Indiana machinists strike parts plant
Members of the International Association of Machinists Local 1270 manned picket lines at Rockwell Automation August 7 after voting down a contract that would have required workers to pay more for health insurance. Workers voted against the agreement by a 90-33 margin and approved a strike by a separate 89-30 vote.
Rockwell’s offer of a 3 percent annual raise could not overcome opposition to their demand for workers to shoulder an additional 15 percent more per year in insurance costs over the course of a five-year agreement.
The Rockwell plant, located in Columbus, Indiana, employs 195 people and produces parts for Dodge.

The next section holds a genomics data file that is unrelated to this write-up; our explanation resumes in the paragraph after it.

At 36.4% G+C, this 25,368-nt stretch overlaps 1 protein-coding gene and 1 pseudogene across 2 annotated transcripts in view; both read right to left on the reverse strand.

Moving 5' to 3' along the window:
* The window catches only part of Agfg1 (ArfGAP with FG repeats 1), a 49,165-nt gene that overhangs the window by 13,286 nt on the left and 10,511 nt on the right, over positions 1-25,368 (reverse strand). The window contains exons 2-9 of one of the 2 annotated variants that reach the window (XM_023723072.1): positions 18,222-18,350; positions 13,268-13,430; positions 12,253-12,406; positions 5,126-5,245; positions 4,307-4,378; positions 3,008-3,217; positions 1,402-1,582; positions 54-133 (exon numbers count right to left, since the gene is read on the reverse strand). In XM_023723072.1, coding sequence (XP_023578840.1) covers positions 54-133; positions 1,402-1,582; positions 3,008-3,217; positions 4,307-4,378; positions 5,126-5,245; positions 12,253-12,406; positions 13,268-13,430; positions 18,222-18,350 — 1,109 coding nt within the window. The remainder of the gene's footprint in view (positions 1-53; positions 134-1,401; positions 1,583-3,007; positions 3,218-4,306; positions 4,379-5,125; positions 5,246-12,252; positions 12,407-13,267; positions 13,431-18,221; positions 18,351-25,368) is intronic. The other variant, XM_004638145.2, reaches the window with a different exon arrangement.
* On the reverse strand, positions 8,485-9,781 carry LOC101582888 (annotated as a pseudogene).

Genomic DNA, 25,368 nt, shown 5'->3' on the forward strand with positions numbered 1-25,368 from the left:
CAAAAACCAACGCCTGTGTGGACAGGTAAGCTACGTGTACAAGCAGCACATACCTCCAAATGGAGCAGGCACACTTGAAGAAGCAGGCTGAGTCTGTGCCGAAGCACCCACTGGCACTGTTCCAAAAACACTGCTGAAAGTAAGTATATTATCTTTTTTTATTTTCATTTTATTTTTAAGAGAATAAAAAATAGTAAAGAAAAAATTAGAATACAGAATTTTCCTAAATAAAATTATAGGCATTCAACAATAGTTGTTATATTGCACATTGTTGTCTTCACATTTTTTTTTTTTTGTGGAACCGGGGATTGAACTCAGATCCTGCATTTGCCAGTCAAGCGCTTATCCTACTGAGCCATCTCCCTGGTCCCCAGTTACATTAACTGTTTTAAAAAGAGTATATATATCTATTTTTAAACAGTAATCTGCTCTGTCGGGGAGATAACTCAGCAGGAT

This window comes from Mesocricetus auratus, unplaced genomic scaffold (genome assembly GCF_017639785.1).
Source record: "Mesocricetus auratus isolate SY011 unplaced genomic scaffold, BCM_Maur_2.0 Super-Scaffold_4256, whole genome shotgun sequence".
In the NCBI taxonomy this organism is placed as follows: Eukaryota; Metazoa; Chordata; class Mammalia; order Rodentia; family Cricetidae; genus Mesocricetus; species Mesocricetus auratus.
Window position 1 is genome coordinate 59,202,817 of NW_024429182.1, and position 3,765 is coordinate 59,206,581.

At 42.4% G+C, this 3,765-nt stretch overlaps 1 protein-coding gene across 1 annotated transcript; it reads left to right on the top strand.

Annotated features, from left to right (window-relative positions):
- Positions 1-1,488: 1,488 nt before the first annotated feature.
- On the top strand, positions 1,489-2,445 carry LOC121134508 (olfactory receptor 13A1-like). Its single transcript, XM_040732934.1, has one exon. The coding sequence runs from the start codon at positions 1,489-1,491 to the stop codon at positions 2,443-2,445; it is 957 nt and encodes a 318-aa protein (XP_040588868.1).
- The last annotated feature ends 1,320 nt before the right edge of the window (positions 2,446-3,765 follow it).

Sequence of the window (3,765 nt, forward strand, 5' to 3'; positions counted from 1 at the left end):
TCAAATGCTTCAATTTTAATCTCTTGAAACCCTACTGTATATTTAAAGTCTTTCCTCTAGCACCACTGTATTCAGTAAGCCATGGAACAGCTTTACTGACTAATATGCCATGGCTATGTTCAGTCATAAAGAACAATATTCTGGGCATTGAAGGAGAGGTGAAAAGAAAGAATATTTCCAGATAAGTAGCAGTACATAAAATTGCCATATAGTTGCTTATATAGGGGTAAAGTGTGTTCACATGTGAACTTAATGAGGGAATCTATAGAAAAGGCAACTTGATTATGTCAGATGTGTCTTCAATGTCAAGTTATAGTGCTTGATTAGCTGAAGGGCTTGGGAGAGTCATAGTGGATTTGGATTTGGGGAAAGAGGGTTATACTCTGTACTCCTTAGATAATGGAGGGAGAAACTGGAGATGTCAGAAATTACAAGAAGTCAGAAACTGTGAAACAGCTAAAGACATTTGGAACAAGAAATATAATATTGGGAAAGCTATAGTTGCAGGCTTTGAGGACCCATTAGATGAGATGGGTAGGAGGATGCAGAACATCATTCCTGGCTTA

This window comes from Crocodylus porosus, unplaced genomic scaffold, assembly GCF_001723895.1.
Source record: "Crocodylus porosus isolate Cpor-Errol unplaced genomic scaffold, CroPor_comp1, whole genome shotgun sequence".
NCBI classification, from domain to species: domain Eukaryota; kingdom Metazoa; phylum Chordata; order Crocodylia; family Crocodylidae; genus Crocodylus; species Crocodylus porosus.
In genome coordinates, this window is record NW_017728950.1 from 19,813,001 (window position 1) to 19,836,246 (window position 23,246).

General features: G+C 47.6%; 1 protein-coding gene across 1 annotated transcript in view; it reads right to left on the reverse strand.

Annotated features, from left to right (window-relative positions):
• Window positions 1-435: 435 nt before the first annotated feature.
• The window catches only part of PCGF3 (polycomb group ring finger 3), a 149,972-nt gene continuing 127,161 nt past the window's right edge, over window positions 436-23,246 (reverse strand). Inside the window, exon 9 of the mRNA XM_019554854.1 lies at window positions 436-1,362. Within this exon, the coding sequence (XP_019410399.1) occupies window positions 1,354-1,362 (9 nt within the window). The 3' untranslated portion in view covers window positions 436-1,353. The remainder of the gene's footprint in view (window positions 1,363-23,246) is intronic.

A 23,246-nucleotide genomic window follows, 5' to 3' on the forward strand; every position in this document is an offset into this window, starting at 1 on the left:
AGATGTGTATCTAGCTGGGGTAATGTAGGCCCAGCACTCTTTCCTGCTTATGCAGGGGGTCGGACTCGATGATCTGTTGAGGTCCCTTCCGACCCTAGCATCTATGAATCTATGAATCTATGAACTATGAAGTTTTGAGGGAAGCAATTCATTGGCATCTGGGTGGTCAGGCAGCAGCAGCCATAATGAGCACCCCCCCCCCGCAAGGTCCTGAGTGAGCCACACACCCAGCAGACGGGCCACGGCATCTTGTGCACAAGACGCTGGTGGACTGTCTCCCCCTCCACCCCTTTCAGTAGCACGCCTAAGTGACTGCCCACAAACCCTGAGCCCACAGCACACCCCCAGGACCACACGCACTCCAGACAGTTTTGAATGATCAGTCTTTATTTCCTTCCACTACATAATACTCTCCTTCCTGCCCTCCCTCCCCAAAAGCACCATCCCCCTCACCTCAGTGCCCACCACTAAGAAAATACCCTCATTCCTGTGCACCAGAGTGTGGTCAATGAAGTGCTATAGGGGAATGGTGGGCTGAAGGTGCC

Toronto area transit workers ready to strike
Three hundred employees of the Durham Region transit system east of Toronto will strike in September or October if no agreement is reached by that time. Durham Transit was formed January 1, 2006, with the amalgamation of transit systems of four nearby municipalities—Ajax, Pickering, Whitby and Oshawa. At that point transit workers chose the Canadian Auto Workers to represent them. Negotiations for a first contract broke off July 14 after management mailed an offer directly to workers trying to sidestep the union.
The previous bargaining units had dissimilar benefits and the union is trying to get a new contract to reflect the best of each of the former contracts. Main issues in the dispute revolve around concessions demanded by the region, including the elimination of a cost-of-living allowance, free legal advice, retiree benefits, vacation and bereavement entitlements.